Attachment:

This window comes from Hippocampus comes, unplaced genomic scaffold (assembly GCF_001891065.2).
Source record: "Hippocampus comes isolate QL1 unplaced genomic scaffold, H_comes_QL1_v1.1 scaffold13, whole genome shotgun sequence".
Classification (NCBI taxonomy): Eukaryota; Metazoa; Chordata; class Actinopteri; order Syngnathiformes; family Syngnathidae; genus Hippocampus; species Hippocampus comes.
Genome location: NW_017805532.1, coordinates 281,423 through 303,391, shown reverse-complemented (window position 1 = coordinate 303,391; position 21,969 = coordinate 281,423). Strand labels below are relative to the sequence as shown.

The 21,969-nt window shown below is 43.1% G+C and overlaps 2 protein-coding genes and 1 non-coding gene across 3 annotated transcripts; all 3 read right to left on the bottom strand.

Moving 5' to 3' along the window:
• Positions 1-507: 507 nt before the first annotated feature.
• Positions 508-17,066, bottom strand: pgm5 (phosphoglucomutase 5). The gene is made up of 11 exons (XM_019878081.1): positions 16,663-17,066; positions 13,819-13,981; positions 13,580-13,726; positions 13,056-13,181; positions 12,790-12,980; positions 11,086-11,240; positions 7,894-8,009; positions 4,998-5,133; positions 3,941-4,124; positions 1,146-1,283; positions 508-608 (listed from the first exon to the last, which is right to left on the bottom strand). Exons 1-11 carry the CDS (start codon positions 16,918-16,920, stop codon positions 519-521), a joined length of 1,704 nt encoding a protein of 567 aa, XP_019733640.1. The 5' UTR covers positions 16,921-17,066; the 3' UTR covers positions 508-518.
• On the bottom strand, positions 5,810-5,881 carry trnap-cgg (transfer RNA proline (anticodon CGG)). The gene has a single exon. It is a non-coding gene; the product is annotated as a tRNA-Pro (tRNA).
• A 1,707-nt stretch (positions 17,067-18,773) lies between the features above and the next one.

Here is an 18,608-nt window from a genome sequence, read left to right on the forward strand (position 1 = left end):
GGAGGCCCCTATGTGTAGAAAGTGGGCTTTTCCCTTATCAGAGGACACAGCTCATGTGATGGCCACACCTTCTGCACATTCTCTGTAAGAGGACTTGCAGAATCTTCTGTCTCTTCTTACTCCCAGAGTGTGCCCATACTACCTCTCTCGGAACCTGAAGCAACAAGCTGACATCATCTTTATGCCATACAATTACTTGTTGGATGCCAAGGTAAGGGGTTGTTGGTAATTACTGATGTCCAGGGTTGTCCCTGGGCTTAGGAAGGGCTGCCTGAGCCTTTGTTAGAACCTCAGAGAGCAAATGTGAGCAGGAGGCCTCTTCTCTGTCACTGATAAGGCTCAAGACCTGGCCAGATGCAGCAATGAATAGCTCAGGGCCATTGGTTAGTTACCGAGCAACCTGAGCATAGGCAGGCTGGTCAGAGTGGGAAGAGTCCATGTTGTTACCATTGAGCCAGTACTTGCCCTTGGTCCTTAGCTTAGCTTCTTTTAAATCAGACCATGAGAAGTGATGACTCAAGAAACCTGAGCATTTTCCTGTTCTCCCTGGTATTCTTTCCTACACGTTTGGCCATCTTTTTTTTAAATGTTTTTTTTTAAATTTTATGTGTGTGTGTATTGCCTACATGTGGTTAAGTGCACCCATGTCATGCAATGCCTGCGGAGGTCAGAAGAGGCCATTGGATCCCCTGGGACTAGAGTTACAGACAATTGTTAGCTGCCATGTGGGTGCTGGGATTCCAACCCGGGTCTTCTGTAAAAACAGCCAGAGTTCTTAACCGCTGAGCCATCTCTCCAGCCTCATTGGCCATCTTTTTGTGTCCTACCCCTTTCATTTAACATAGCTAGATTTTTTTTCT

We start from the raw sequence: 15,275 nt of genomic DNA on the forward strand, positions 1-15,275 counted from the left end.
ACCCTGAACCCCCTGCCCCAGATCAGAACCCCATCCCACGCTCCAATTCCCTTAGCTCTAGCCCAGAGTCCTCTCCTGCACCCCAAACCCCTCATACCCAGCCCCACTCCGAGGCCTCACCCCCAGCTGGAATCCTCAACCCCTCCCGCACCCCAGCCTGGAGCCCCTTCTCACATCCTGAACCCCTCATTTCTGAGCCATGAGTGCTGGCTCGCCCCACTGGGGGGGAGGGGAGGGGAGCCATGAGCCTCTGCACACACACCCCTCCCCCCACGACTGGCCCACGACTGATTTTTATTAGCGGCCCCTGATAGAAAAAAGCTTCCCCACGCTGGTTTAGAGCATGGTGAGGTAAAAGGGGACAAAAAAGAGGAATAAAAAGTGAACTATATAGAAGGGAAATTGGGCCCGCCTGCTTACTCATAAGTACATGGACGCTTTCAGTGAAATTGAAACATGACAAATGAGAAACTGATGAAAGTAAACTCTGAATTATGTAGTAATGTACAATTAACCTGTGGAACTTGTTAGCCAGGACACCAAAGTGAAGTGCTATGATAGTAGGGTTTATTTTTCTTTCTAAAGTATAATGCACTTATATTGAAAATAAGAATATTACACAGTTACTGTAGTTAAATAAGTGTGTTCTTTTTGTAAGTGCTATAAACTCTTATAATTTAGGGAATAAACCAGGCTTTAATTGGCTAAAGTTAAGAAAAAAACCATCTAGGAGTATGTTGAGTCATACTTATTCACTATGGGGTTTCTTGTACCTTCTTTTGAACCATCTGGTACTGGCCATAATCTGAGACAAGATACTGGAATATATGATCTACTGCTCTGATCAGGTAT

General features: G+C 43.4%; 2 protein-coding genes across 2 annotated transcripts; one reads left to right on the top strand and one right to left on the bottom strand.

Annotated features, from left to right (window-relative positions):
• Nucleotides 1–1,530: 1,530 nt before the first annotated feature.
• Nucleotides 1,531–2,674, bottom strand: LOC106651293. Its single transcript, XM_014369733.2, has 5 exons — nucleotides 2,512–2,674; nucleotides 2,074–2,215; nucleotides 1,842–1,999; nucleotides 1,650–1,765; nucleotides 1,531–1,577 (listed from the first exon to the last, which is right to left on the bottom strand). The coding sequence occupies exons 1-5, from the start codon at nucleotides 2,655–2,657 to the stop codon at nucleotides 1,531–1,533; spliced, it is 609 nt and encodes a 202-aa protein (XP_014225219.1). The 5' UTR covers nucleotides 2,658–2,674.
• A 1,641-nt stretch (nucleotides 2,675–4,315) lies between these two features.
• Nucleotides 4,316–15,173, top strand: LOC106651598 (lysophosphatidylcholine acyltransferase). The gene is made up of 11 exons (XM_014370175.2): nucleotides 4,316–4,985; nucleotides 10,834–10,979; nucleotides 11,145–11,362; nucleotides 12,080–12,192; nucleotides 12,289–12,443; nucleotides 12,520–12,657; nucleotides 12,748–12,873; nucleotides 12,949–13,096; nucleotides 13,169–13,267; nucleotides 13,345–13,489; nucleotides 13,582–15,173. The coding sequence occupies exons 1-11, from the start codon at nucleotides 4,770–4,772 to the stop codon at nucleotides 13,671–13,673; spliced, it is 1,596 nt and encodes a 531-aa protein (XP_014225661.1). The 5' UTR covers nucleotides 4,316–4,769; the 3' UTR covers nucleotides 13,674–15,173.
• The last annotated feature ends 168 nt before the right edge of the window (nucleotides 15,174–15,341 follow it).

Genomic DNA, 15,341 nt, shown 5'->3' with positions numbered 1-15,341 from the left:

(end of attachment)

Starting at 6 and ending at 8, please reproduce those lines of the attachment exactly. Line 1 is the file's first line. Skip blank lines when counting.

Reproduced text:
Moving 5' to 3' along the window:
• Positions 1-507: 507 nt before the first annotated feature.
• Positions 508-17,066, bottom strand: pgm5 (phosphoglucomutase 5). The gene is made up of 11 exons (XM_019878081.1): positions 16,663-17,066; positions 13,819-13,981; positions 13,580-13,726; positions 13,056-13,181; positions 12,790-12,980; positions 11,086-11,240; positions 7,894-8,009; positions 4,998-5,133; positions 3,941-4,124; positions 1,146-1,283; positions 508-608 (listed from the first exon to the last, which is right to left on the bottom strand). Exons 1-11 carry the CDS (start codon positions 16,918-16,920, stop codon positions 519-521), a joined length of 1,704 nt encoding a protein of 567 aa, XP_019733640.1. The 5' UTR covers positions 16,921-17,066; the 3' UTR covers positions 508-518.